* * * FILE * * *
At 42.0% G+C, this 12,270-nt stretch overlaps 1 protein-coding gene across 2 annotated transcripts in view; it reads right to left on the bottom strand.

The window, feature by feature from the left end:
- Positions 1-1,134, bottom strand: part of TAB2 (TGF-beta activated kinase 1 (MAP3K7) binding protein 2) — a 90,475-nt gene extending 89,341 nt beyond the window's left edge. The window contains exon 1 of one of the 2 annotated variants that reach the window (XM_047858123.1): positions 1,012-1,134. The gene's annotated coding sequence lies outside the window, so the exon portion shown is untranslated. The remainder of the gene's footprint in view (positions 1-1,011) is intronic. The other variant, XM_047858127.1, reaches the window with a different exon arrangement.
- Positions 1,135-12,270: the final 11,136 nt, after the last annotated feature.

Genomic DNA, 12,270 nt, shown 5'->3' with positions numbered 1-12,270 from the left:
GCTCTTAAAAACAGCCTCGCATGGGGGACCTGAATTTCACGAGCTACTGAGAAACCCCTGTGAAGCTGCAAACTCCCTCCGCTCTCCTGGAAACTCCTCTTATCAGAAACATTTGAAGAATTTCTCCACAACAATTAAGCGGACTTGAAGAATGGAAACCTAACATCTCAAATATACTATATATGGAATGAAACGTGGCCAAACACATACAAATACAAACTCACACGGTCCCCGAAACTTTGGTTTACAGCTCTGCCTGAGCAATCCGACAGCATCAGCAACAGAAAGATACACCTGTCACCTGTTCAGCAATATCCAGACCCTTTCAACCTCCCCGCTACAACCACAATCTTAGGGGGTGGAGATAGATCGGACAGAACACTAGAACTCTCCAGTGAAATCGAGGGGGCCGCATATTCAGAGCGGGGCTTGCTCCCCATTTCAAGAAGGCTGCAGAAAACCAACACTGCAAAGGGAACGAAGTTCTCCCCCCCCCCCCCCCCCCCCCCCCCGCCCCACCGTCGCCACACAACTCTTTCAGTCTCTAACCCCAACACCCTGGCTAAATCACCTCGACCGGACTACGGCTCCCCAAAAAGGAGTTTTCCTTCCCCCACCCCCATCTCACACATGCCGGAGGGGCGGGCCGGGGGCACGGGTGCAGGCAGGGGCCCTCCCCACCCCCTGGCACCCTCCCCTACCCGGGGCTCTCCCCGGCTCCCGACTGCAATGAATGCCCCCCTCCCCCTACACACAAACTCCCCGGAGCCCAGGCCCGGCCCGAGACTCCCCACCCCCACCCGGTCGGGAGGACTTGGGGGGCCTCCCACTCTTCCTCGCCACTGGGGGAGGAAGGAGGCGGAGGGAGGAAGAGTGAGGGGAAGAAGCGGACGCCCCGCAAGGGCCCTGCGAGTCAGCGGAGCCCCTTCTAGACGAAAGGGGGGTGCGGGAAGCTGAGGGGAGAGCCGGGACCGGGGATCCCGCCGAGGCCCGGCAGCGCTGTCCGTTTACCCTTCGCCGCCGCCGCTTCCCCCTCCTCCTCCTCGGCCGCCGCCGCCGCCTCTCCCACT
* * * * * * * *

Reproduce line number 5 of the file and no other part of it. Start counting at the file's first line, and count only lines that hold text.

Genomic DNA, 12,270 nt, shown 5'->3' with positions numbered 1-12,270 from the left: